Monetary unit sampling (MUS) is a statistical sampling method that is used to determine if the account balances or monetary amounts in a population contain any misstatements. Each individual dollar in the population is considered a sampling unit, so that account balances or amounts in the population with a higher value have a proportionally higher chance of being selected. Once the testing of a sample has been completed, a conclusion is reached in dollar amounts, rather than the rate of occurrence of misstatements. MUS methods are relatively simple to use, and so can be an efficient tool for audit testing. MUS advantages include the following:
It is easier to apply than classical variables sampling.
There is no need to consider the characteristics of the population when determining sample sizes, such as the standard deviation of dollar amounts within the population.
The stratification of a population is not needed, since samples are automatically selected in proportion to their dollar amounts.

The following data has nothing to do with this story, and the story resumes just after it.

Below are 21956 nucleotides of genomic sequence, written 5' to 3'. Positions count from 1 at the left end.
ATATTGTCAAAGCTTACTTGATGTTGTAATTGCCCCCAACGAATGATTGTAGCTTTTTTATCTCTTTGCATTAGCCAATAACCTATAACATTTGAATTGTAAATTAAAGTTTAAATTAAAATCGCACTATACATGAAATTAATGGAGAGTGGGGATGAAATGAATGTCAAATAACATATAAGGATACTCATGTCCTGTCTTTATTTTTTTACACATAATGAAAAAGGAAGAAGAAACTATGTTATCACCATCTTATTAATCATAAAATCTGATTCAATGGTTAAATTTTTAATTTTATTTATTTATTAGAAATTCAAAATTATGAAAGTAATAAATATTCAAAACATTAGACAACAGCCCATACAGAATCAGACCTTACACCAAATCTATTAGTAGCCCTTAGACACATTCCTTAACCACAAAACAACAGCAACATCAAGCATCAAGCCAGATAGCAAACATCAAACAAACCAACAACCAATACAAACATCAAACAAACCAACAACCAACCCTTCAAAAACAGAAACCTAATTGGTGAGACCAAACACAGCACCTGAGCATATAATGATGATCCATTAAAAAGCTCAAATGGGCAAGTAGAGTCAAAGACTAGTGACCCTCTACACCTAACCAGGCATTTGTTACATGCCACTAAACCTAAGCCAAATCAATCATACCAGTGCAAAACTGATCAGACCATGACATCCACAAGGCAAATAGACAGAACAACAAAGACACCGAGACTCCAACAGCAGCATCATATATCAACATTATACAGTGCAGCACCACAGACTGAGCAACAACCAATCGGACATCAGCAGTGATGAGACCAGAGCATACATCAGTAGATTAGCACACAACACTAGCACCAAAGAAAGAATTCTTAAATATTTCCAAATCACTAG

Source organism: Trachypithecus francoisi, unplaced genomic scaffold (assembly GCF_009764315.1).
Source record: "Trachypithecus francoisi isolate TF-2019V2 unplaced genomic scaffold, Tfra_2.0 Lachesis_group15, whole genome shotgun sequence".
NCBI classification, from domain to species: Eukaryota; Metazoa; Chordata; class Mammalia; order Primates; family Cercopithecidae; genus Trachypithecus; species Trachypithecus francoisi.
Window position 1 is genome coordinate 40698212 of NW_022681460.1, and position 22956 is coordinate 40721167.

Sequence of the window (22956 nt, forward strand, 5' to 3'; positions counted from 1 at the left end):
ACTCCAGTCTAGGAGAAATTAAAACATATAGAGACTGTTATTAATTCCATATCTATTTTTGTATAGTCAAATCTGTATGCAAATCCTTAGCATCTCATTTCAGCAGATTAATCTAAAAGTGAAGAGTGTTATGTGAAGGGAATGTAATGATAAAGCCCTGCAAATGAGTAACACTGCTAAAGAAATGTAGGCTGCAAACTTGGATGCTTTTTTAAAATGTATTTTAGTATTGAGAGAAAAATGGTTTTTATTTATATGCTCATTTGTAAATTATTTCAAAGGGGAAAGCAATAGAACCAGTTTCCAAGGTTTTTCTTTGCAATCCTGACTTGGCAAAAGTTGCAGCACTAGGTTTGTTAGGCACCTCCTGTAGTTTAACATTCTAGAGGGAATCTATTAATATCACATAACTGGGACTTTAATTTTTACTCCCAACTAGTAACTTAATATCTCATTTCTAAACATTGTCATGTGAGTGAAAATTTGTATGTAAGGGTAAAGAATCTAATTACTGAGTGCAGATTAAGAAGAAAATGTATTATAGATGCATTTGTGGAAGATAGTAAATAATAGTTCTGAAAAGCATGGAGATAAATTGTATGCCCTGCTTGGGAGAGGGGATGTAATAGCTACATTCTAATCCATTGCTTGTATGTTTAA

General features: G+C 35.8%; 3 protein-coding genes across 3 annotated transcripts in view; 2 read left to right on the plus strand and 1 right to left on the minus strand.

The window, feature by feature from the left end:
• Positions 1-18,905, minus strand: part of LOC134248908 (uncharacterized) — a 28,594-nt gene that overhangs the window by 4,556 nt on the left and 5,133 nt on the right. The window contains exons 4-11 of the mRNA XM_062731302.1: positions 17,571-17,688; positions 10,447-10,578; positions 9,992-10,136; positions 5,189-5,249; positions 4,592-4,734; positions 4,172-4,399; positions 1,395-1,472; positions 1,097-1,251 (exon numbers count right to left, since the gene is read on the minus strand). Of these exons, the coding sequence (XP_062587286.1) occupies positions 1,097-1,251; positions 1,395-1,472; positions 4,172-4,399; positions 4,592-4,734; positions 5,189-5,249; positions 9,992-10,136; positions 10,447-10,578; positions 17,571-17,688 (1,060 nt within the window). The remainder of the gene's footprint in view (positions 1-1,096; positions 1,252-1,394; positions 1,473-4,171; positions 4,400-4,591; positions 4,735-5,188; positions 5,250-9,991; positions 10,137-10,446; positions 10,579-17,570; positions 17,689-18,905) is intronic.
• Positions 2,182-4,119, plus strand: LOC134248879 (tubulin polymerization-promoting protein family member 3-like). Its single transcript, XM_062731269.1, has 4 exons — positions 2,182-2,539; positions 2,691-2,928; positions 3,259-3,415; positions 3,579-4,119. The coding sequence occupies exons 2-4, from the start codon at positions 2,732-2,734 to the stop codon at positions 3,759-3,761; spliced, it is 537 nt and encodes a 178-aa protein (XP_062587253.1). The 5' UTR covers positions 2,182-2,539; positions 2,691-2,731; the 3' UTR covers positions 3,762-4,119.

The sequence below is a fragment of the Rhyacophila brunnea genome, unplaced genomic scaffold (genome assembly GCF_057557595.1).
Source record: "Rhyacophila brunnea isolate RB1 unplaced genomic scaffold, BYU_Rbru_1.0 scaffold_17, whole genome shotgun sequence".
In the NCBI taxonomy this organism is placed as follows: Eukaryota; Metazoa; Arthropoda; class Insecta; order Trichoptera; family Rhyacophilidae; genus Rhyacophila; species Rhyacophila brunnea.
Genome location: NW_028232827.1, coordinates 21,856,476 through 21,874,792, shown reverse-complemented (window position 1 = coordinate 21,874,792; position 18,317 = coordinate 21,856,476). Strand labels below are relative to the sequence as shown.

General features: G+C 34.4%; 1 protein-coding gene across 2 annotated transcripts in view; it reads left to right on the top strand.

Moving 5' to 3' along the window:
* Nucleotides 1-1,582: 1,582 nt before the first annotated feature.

If no misstatement is expected, the sample size is quite efficient.
MUS methods are especially applicable when making selections for accounts receivable confirmations, loan receivable confirmations, inventory price tests, and fixed asset addition tests. Despite these advantages, MUS is not perfect. It is subject to the following problems:
It assumes that the audited amount of a sampling unit is not greater than the recorded amount.
It tends to be conservative in stating the confidence level achieved.
It will probably not select small recorded amounts.
Large understatements found in a sample can lead to invalid projections.
Negative balances need to be dealt with separately.
The auditor is more likely to reject an acceptable recorded amount for a population.
Given these concerns, MUS methods are less applicable when making selections for receivable confirmations where there are many unapplied credits and inventory test counts where there may be a number of under- and over-statements.
An MUS can be used for tests of controls, where it provides information about the proportion of dollars being processed by the controls under review.